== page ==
If there’s one thing China’s tech giants are known for, it’s their ability to venture into everything from social media, to online payments, to delivery services. The latest thing they’re all speeding towards? Autonomous driving.
Last month, a local news outlet based in Hangzhou reported that the city had built its first route (link in Chinese) for autonomous driving tests. That piqued interest since the city is known for being the main headquarters of Alibaba, China’s largest online retailer. On Tuesday, the firm told financial news publication Caixin (link in Chinese) that it has been conducting autonomous driving tests on a regular basis and that it’s ready to do open road tests.
With that, China’s entire BAT grouping—which apart from Alibaba includes search giant Baidu and Tencent, the social media and gaming titan—is now in the self-driving industry. They join a series of smaller startups in the space. And each of the giants, who dominate the country’s tech scene, is trying to recruit related firms—in automobiles or artificial intelligence—into its camp.
Alibaba plans to hire over 50 engineers (link in Chinese) to boost its autonomous driving development team, which is led by Wang Gang (link in Chinese), a former artificial intelligence professor at Singapore’s Nanyang Technological University who joined Alibaba last March. Earlier, the e-commerce firm partnered with SAIC Motor, one of the country’s largest car manufacturers, to build an internet-connected car.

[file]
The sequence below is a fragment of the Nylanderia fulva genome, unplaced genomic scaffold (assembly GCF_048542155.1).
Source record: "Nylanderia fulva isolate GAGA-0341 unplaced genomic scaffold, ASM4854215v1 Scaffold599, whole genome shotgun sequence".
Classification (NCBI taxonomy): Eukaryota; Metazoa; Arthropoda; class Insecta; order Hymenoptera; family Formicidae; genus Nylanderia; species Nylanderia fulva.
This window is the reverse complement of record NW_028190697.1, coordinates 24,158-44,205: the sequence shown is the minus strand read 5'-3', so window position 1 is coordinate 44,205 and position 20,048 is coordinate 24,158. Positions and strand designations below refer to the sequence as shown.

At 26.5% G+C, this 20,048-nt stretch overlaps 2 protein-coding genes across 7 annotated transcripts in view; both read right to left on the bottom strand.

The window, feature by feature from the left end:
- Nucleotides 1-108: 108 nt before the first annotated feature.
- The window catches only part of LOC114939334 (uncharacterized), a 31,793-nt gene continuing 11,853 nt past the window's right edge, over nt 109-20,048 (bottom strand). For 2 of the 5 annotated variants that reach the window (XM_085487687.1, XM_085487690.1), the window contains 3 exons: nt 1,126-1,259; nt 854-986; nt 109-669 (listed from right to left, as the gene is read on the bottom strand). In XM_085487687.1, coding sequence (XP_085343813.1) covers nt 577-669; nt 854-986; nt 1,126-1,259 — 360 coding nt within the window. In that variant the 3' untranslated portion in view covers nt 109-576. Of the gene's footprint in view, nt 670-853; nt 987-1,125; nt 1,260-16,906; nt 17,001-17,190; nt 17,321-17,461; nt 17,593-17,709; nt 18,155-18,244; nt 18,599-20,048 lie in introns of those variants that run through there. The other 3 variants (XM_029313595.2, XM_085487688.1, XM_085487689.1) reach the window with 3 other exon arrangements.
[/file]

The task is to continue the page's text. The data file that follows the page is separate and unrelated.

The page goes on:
Baidu, which ventured into autonomous driving long before Tencent and Alibaba, has been developing its self-driving system Apollo since 2015 (link in Chinese). It hopes to mass produce (paywall) partially autonomous cars running Apollo by 2019. It has secured partnerships with over 90 companies to provide support for Apollo, including Microsoft and German carmaker Daimler.
Tencent, which reportedly already had its self-developed autonomous driving system in place in November, also put cars on the road in Beijing (link in Chinese) in early April for testing. Footage suggests that the driver kept his hands on the wheel the entire time. Didi Chuxing, the ride-hailing giant backed by Tencent, has also been investing in self-driving and could roll out a related service in 2022.
China has set an aggressive goal for developing “intelligent vehicles,” which it defines as cars that can fully or partially driving themselves—in January it said it wants those cars to make up half of new vehicles (link in Chinese) on the roads by 2020.
The country is also giving more regulatory backing to the technology despite the recent Uber and Tesla fatal crashes in the US. Starting May 1, all provincial and city governments in China will have the authority to allow road-testing of autonomous vehicles in their areas. Earlier, only a handful of cities (link in Chinese), like Beijing, had the authority to pilot road tests.